The surreal island of Naoshima is just a train ride away from either Osaka or Kyoto. None of us knew what to expect, we’d heard so many things about the island. More specifically, we were told over and over that this was one place in Japan that we couldn’t not go. I was skeptical, and a lot more excited for the upcoming day trip to Nara.
I am not a fan of modern art. Or at least, not a fan of the kind of modern art that you see in a modern art museum, like black canvases or a toilet. I’ve got nothing against it, but I just don’t like it. But Naoshima was a different story, because it really did take my breath away.
After a hilarious train ride with the group, we arrived at the pier where we boarded the ship that would sail us to the island. The huge ship stood out amongst the tiny vessels and buildings that lined the shore. In a single file line, we were directed to the stairs leading to the top decks, one covered and one open, and on our side, cars slowly boarded the lower deck.
The coastal winds were strong, keeping us huddled on the top deck as we cruised towards the island. Several tiny archipelagos decorated the landscape. As soon as the island came into view, the first thought that popped into my head was what exactly am I doing here? Because from the shore, Naoshima looks like any other island.
But Naoshima is exactly the opposite: it’s anything except ordinary. Around 1990, a project by The Benesse Corporation chose Naoshima as the new home for its modern art collection. Before this, Naoshima was a lonely fishing island. Now, it is home to several world-class art and architecture galleries. It is Japan’s very own island of art.
Art, however and as exquisite as it was, is not why I fell in love with Naoshima. I fell in love with Naoshima because it is one of those places that you can never quite finish exploring. That, and the perfect mixture between man and nature that its art projects have created are what makes this such a surreal place. Take a look at Tadao Ando’s masterpiece of an architectural design, the Chichu Art Museum:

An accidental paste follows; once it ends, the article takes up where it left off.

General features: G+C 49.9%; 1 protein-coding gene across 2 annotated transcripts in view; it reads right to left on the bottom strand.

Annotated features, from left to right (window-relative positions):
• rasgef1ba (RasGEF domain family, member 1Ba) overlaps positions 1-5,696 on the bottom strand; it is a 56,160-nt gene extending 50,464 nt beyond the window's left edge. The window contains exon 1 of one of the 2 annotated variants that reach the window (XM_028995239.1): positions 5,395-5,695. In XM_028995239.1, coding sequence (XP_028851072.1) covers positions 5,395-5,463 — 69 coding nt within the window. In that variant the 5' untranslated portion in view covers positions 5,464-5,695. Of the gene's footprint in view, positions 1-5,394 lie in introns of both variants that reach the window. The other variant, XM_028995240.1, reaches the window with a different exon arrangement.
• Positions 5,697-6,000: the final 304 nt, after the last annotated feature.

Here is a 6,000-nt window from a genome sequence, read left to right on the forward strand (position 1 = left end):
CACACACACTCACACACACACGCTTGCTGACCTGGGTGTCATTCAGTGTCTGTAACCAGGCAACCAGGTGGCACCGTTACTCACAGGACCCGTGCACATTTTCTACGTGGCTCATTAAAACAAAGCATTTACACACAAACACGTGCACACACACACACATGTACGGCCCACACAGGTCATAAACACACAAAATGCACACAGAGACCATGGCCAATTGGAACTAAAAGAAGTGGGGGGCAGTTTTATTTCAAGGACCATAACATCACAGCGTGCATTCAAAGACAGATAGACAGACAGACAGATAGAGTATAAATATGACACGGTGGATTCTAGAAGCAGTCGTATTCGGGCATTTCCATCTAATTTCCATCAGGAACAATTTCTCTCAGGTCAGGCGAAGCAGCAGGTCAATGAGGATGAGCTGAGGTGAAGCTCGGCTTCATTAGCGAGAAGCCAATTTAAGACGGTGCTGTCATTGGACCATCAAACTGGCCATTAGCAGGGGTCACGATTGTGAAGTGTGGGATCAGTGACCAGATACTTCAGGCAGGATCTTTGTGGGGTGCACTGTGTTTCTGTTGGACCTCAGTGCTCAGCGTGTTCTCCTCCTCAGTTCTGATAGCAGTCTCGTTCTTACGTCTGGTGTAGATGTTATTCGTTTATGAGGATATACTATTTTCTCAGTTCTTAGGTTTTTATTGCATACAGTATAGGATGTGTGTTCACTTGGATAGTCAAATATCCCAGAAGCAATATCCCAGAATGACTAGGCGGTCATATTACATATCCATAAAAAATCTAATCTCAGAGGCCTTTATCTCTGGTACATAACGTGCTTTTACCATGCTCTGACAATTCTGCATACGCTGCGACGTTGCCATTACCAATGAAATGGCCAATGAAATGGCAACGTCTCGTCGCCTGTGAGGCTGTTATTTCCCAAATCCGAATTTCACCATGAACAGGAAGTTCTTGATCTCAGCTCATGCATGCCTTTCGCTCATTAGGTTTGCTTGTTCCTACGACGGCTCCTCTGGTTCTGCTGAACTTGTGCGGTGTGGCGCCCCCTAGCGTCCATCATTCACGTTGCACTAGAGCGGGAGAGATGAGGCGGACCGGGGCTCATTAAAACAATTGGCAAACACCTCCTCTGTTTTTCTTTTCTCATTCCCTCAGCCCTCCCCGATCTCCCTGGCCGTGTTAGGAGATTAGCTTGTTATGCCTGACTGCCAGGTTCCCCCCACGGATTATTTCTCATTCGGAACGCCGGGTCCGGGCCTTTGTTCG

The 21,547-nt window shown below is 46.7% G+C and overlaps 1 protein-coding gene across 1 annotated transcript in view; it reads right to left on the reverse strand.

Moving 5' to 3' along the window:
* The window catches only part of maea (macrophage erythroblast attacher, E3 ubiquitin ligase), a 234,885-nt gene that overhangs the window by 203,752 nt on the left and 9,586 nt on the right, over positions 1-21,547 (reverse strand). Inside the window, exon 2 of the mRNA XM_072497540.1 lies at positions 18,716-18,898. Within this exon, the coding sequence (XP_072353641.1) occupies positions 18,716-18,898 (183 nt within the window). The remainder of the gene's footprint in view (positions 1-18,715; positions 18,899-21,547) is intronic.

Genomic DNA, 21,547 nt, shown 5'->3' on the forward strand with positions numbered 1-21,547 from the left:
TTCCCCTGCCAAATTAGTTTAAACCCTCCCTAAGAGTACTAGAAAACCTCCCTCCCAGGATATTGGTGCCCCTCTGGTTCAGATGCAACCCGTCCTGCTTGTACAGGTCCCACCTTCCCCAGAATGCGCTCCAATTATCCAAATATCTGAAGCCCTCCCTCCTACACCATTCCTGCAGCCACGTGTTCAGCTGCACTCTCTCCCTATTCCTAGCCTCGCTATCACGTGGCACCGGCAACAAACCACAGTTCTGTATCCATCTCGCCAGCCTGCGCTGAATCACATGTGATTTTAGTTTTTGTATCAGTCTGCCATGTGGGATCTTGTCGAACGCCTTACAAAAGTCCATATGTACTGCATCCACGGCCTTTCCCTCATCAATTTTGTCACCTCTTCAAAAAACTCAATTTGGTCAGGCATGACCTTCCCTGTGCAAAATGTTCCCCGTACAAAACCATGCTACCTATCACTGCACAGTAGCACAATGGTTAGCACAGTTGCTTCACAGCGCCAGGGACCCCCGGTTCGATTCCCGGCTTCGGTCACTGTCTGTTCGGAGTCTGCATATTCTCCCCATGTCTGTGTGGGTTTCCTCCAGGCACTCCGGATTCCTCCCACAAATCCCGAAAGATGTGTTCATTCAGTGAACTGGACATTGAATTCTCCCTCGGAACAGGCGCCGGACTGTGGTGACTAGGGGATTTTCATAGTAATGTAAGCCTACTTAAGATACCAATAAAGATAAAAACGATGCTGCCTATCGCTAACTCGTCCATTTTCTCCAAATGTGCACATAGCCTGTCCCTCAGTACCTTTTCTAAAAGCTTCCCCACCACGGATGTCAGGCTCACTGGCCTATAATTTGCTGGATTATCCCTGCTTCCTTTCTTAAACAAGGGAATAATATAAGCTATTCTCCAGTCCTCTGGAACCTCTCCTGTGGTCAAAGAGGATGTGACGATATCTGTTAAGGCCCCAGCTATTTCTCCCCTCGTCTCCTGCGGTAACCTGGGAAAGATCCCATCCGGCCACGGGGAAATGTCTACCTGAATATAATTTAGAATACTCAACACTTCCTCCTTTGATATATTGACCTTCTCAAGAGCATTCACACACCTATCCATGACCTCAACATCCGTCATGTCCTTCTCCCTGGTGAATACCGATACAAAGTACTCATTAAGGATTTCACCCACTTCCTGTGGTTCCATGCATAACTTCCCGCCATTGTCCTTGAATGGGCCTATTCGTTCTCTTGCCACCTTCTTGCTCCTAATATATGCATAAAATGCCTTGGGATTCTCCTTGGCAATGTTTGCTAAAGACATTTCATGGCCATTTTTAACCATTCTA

The structure is purposefully built underground so it will not disturb the gorgeous natural scenery. The interiors are lit only by natural light.
In a less poetic voice: it felt like being in a science fiction movie, and at the same time it did not. I can’t quite find the words to describe this place, and I’ve been trying to since I got back.
Once you enter, you can find incredible spaces that showcase the artwork of Walter De Maria, Monet and James Turrell. My favourites were the Monet space and the Walter De Maria because you truly do not expect them. As a matter of fact, you don’t expect anything in this place because it is so minimal and so simple that when you arrive at the different installations it feels like stepping into a different reality. I say this a lot, and I say it of many other places, but this is probably the one where it is truest: it’s like being in a movie.
But my favourite part about Naoshima, is how you can walk the island and find art in the strangest and most unexpected of places. You’d expect something like Yayoi Kusama’s “Pumpkin” to be showcased in a museum or have an installation or something. It doesn’t. It simply rests on a small pier, existing with its surroundings, illuminating the desolate shoreline.
You may be walking and run into this simple but perfect staircase looking over the coast.
And then you may turn and look another way and spot an almost invisible trail leading down to the shore, and another one leading up, and you may walk either way and find more art.
Or you could find a pier, which, by the way, also has that modern-artsy look against the ocean and makes for a great photograph. As you walk the pier, look to the side. Can you spot it?
And just like that, with the years this beautiful island has become a treasure trove for all kinds of art just waiting to be discovered.